Turkey, which accused Syria of acting in a hostile and deliberate manner by downing a plane in international airspace that it said was unarmed, has changed its rules of engagement and said Damascus’s act would not go unanswered. This incident requires an analysis from the perspective of a paradigm shift in Turkey from one based on relying on democratic principles to one based on security first policies.
Whether it is a coincidence or not, since Turkey-EU negotiations have come to a standstill in the past several years, Turkey’s policies have shifted from using the tools of democratic rules to security-based policies. This has been evident since an attack by the outlawed Kurdistan Workers’ Party (PKK) last year in July on a Turkish military outpost in the town of Silvan in the predominantly Kurdish southeastern part of Turkey. Since then Turkey has intensified its security-first policies in parallel with a move to jail thousands of Kurdish politicians and Turkish academics on charges of being members of the Kurdistan Communities Union (KCK), which it accuses of making propaganda for the PKK. As security-first policies have been emphasized, finding a solution to the Kurdish question through political means has been neglected.
At the same time, needed military reforms to change the equation in civil-military relations in favor of civilians have also come to a standstill. Reforms required for further bringing the military under civilian democratic control have been replaced by symbolic changes such as occurred at military headquarters in Ankara where Prime Minister Recep Tayyip Erdoğan sat by himself at the head of the table, bringing the generals of the Supreme Military Council (YAŞ) together. At previous YAŞ meetings, the prime minister and the chief of General Staff sat together at the head of the table to show that the country was governed by both the Turkish Armed Forces (TSK) and the elected government.
A recent seminar in Ankara held jointly by a European think thank and a Turkish one -- the names of which cannot be disclosed due to a rule that organizers and speakers cannot be mentioned but remarks can be quoted -- examined the issue of whether the military can maintain its privileged status while also accepting civilian control.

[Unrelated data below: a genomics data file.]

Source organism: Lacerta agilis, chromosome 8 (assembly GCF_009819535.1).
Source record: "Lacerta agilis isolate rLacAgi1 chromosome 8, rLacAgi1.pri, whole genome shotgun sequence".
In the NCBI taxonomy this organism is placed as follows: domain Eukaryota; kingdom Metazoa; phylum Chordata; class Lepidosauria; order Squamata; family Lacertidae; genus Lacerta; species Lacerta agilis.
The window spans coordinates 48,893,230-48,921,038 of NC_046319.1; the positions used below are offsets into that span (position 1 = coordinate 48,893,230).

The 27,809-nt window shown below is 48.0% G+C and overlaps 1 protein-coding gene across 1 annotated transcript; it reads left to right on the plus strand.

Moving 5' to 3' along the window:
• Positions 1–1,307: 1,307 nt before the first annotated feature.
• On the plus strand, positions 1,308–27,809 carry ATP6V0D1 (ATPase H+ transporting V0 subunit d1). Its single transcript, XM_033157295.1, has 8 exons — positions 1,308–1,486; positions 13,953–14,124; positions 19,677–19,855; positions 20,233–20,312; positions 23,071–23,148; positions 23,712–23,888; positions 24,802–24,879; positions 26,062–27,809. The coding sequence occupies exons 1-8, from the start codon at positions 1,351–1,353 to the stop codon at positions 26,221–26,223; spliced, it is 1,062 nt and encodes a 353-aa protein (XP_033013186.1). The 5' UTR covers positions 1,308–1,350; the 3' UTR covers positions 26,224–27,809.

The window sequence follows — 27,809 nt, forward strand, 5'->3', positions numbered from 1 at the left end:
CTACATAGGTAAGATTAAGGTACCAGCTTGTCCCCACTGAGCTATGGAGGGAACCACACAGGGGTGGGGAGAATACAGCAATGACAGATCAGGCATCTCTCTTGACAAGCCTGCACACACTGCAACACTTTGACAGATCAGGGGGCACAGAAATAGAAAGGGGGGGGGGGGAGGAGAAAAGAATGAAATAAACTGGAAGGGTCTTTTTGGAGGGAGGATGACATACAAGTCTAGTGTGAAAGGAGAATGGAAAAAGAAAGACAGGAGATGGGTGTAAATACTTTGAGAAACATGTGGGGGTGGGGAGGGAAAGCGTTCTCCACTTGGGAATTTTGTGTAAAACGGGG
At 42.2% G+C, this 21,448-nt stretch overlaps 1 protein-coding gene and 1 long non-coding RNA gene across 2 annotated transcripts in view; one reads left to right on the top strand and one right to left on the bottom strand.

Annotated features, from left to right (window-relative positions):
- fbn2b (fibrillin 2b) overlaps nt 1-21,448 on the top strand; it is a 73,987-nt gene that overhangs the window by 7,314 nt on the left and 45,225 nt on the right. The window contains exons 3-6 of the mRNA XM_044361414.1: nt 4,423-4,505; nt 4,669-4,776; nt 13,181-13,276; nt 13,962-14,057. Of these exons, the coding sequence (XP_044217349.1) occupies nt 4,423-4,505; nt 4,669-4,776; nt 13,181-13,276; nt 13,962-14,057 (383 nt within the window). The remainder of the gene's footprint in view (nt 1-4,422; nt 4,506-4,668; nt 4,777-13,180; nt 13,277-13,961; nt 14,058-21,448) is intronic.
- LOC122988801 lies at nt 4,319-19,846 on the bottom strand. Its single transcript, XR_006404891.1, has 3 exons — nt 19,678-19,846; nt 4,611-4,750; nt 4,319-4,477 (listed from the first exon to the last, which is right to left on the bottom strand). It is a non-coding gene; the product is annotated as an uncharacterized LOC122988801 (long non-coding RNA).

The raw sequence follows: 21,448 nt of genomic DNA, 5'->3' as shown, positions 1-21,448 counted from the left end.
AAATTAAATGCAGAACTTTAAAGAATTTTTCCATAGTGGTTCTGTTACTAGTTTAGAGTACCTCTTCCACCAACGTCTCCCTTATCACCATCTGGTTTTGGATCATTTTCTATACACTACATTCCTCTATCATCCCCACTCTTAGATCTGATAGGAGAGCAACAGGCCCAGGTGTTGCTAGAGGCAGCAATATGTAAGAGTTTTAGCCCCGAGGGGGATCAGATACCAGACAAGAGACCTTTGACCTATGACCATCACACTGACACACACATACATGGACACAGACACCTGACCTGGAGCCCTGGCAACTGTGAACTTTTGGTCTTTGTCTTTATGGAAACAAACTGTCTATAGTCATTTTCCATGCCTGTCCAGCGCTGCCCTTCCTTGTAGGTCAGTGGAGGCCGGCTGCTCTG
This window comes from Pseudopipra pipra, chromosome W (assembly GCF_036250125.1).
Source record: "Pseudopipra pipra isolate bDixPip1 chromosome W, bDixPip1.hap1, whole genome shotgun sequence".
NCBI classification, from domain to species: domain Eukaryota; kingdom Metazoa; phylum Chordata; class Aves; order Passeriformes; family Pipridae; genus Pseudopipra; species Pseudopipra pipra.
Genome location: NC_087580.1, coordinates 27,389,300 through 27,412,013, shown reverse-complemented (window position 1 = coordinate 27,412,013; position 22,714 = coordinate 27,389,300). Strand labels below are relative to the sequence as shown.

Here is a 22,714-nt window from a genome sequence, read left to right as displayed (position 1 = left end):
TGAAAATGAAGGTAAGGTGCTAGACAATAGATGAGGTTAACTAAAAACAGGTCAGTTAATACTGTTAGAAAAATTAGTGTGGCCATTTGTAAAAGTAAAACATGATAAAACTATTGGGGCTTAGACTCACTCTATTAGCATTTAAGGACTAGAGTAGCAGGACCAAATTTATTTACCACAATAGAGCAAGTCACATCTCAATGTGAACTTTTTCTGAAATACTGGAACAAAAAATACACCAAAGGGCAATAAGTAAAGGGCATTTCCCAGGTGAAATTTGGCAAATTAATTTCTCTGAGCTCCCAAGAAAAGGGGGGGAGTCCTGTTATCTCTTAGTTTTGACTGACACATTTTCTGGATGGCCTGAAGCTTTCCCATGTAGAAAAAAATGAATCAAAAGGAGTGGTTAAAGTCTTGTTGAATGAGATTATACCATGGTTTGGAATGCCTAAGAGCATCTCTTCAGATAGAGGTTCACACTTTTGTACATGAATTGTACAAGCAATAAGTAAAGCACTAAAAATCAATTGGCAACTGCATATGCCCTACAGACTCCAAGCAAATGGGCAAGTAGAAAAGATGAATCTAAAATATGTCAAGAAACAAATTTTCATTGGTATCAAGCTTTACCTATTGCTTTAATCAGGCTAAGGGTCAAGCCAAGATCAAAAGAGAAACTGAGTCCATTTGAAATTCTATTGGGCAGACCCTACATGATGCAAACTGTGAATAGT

The aim was to see whether Samuel P. Huntington’s theory of objective and subjective control of the armies can be applied to the TSK to allow it to retain its privileged status to a certain degree instead of ensuring full civilian democratic control.
In his book “The Soldier and the State: The Theory and Politics of Civil-Military Relations,” published in 1957, political scientist Samuel P. Huntington advances the theory of objective civilian control, according to which the optimal means of asserting control over the armed forces is to professionalize them. This is in contrast with subjective control, which involves placing legal and institutional restrictions on the military’s autonomy.
Former Turkish Chief of General Staff Gen. İlker Başbuğ, currently in jail on charges of making coup plans to unseat the government, promoted a model in 2010 that is based on Huntington’s objective control theory written 53 years ago, falling short of reflecting a model that fits 21st century armies whose democratic civilian controls are ensured.
“The reason that lies behind Gen. Başbuğ’s opinion that in military-civilian relations the last word lies with civilians is his linkage to the opinion of objective control but not subjective control of the armed forces. … Objective control envisages a professional army fulfilling its duties well enough while trying to stay out of politics,” said Professor Metin Heper in an article he wrote in Star daily’s Açık Görüş supplement on March 7, 2010.
Retired Gen. Başbuğ’s model suggested for the TSK cannot be applicable in today’s world, where democratic civilian control of the army, but not “civilian control,” as suggested by Huntington 53 years ago, is valid. Therefore, in today’s world, there needs to be societal democratic civilian control over the armed forces so that democracy can function fully.
But I noticed from several remarks that current Turkish Chief of General Staff Gen. Necdet Özel made, he also promotes the idea of objective control of the TSK. Gen. Özel appears to have succeeded in imposing this theory on the government. This is evident from the fact that the government has long been dragging its feet on placing legal and institutional restrictions on the military’s autonomy.
I now wonder whether the government listened to the military’s advice as part of pursuing objective control of the TSK and allowing a Turkish jet to fly in a dangerous zone -- i.e., close to Syrian territory where a popular uprising continues unabated against the Syrian regime -- that resulted in its downing; whereas, common sense dictates that Turkish jets should have been advised not to fly in a war zone to avoid being dragged into another country’s civil war.